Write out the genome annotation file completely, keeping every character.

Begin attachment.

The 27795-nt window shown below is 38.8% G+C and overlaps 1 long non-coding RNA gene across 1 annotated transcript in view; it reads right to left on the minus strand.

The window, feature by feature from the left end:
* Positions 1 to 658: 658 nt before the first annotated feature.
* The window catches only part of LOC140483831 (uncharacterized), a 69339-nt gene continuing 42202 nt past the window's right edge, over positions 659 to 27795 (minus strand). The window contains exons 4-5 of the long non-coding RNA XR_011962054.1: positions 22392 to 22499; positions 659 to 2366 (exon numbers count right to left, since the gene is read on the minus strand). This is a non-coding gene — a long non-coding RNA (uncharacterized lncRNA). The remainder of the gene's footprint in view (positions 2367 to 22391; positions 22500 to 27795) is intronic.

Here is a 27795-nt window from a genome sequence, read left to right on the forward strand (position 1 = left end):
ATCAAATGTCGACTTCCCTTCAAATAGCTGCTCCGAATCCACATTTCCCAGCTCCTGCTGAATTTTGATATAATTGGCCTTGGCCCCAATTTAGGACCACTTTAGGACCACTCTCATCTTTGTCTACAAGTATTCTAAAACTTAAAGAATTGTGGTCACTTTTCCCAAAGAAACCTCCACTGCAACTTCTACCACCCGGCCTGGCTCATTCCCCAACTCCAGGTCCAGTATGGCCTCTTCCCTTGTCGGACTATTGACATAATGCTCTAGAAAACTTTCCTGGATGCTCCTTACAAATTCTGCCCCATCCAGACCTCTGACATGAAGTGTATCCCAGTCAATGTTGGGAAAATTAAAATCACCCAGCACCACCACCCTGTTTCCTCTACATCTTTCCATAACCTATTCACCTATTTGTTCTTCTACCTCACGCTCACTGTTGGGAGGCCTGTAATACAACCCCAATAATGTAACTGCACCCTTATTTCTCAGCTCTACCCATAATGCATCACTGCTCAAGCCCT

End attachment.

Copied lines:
The 27795-nt window shown below is 38.8% G+C and overlaps 1 long non-coding RNA gene across 1 annotated transcript in view; it reads right to left on the minus strand.

The window, feature by feature from the left end:
* Positions 1 to 658: 658 nt before the first annotated feature.
* The window catches only part of LOC140483831 (uncharacterized), a 69339-nt gene continuing 42202 nt past the window's right edge, over positions 659 to 27795 (minus strand). The window contains exons 4-5 of the long non-coding RNA XR_011962054.1: positions 22392 to 22499; positions 659 to 2366 (exon numbers count right to left, since the gene is read on the minus strand). This is a non-coding gene — a long non-coding RNA (uncharacterized lncRNA). The remainder of the gene's footprint in view (positions 2367 to 22391; positions 22500 to 27795) is intronic.

Here is a 27795-nt window from a genome sequence, read left to right on the forward strand (position 1 = left end):
ATCAAATGTCGACTTCCCTTCAAATAGCTGCTCCGAATCCACATTTCCCAGCTCCTGCTGAATTTTGATATAATTGGCCTTGGCCCCAATTTAGGACCACTTTAGGACCACTCTCATCTTTGTCTACAAGTATTCTAAAACTTAAAGAATTGTGGTCACTTTTCCCAAAGAAACCTCCACTGCAACTTCTACCACCCGGCCTGGCTCATTCCCCAACTCCAGGTCCAGTATGGCCTCTTCCCTTGTCGGACTATTGACATAATGCTCTAGAAAACTTTCCTGGATGCTCCTTACAAATTCTGCCCCATCCAGACCTCTGACATGAAGTGTATCCCAGTCAATGTTGGGAAAATTAAAATCACCCAGCACCACCACCCTGTTTCCTCTACATCTTTCCATAACCTATTCACCTATTTGTTCTTCTACCTCACGCTCACTGTTGGGAGGCCTGTAATACAACCCCAATAATGTAACTGCACCCTTATTTCTCAGCTCTACCCATAATGCATCACTGCTCAAGCCCT